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Just the Flax, Ma'am!

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Seeds aren’t just for planting. Some seeds, like the mighty flax, are great for boosting the nutrition of your meal.

Nutrition Gets Trendy

Looking to eat healthier and stay in shape, but don’t know where to start? Adding a sprinkle of flaxseeds to everyday favorites such as smoothies or cereal is an easy way to boost nutrition.

As a leading authority on nutritional medicine, Dr. Galland has championed the benefits of flaxseeds in his lectures and books such as Superimmunity for Kids. Now flaxseeds are getting trendy, turning up as a star ingredient for recipes in health magazines and for good reason: these little seeds pack a big nutritional punch.

But then again, flaxseeds have been famous for quite a while. Cultivated since the dawn of history, the flax plant provided an important source of nutrition in the form of flaxseeds, and its stem was used as the fiber to make linen clothing.

Studies indicate the powerful nutritional benefits of flaxseeds to support heart health and facilitate weight loss. These seeds can also provide nutritional support to prevent and treat diabetes. With their healthy fats, flaxseeds can also promote beautiful hair and skin.

What Makes Flaxseeds Healthy

Ground flaxseeds contains three beneficial components:

  • fiber
  • alpha-linolenic acid, an omega-3 fat, which accounts for about 20% of the mass of most flaxseed, and
  • lignans, a group of phenolic anti-oxidants with anti-inflammatory and cholesterol-lowering effects.

Powerful Health Benefits

Studies indicate that consumption of flaxseeds may be associated with:

  • reduced blood levels of cholesterol (including the dangerous LDL-cholesterol)
  • reduced blood levels of triglycerides, another risk factor for heart disease
  • reduced absorption of sugar from food
  • decreased levels of chemicals involved in producing inflammation, like C-reactive protein (CRP).
  • increased blood levels of EPA (eicosapentaenoic acid), the omega-3 fatty acid that boosts mood and fights inflammation

If you’re a pre-menopausal woman, flaxseeds may help maintain a healthy ratio of estrogen to progesterone during the menstrual cycle.

How to Add Flaxseeds to Your Day

We use freshly ground flaxseeds, rather than flaxseed oil, to get the nutritional benefits of the alpha-linolenic acid and the high concentration of lignans found in flaxseed fiber. Because flaxseeds have a hard external shell, you’re unlikely to absorb any significant amount of lignans or alpha-linolenic acid from intact flaxseed.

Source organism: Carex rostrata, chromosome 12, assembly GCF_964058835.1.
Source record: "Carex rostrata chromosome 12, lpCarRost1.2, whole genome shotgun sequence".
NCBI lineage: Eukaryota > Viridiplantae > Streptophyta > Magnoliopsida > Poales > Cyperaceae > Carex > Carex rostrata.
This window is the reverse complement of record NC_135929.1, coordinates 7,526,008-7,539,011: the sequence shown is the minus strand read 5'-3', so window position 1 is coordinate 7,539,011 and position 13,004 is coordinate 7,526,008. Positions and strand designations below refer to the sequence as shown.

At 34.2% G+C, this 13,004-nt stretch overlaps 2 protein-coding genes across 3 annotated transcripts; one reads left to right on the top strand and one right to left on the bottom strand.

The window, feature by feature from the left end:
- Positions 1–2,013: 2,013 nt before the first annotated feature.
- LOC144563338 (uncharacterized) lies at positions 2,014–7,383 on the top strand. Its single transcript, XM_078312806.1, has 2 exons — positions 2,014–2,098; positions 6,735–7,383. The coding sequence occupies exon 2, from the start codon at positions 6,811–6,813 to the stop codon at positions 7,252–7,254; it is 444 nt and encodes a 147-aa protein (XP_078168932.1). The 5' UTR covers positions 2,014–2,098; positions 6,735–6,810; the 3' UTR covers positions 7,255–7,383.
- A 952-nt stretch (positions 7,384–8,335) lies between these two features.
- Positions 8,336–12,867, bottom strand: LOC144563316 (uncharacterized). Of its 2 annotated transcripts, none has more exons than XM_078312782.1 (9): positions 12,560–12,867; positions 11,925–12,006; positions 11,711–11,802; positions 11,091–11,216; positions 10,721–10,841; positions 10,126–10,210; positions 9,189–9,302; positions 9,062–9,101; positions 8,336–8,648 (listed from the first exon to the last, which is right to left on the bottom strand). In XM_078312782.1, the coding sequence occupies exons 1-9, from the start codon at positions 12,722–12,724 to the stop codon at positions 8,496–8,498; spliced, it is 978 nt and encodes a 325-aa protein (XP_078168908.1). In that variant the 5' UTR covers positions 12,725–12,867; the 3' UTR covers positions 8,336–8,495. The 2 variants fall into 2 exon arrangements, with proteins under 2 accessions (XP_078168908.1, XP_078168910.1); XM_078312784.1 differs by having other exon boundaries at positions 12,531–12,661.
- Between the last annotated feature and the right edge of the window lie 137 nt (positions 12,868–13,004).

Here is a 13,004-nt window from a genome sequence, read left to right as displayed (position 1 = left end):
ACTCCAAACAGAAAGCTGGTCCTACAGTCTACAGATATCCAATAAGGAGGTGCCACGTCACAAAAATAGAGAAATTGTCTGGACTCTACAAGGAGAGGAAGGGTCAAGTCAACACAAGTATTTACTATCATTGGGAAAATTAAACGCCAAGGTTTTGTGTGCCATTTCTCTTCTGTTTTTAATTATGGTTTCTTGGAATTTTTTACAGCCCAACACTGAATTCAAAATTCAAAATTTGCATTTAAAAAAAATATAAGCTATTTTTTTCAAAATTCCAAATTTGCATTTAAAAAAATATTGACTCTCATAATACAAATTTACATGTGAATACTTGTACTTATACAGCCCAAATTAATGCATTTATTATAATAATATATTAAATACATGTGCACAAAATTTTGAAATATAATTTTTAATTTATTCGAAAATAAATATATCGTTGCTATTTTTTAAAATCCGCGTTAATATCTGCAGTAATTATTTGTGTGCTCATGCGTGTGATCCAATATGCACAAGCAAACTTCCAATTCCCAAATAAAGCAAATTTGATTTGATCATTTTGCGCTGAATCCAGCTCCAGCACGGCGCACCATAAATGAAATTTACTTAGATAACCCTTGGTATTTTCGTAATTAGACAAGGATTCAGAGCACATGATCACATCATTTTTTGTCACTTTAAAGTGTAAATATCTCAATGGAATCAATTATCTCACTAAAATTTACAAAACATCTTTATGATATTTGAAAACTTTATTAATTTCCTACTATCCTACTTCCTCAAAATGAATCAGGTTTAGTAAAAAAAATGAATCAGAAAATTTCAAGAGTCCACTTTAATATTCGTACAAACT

When buying flaxseeds, we prefer organic, because pesticides can accumulate in the fat-containing seeds, as indicated in Power Healing. We recommend freshly grinding flaxseeds, using a clean coffee grinder, just before enjoying. Grinding takes about 10 seconds.

Dr. Galland starts the day by grinding 1 tablespoon of flaxseeds for Blueberry Cinnamon Bowl, a recipe from our book.

Great ways to use flaxseeds:

  • in smoothies
  • tossed over hot or cold cereal
  • sprinkled over salads
  • mixed into yogurts
  • top off a healthy dessert

We included lots of delicious recipes featuring flaxseeds, such as Omega Blast Granola, Blueberry Flax Pancakes, and Carrot Raisin Muffins in our book The Fat Resistance Diet.

Copyright © Renaissance Workshops Ltd. Used by permission.

This article is provided for general educational purposes only and is not intended to constitute medical advice or counseling, the practice of medicine or the provision of health care diagnosis or treatment, the creation of a physician-patient relationship, or an endorsement, recommendation, or sponsorship of any third party product or service by the sender or the sender's affiliates, agents, employees, or service providers. If you have or suspect that you have a medical problem, contact your doctor promptly.

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About The Author


Dr. Leo Galland is a board-certified internist who received his education at Harvard University and the New York University School of Medicine. He has held faculty positions at New York University, Rockefeller University, the State University of New York, and the University of Connecticut. Interviews with Dr. Galland and articles about his work have been featured in Newsweek, Reader's Digest, Self, Bazaar, Men's Fitness, The New York Times, The Washington Post, and many other publications. He has written three highly acclaimed popular books, The Fat Resistance Diet, Power Healing, and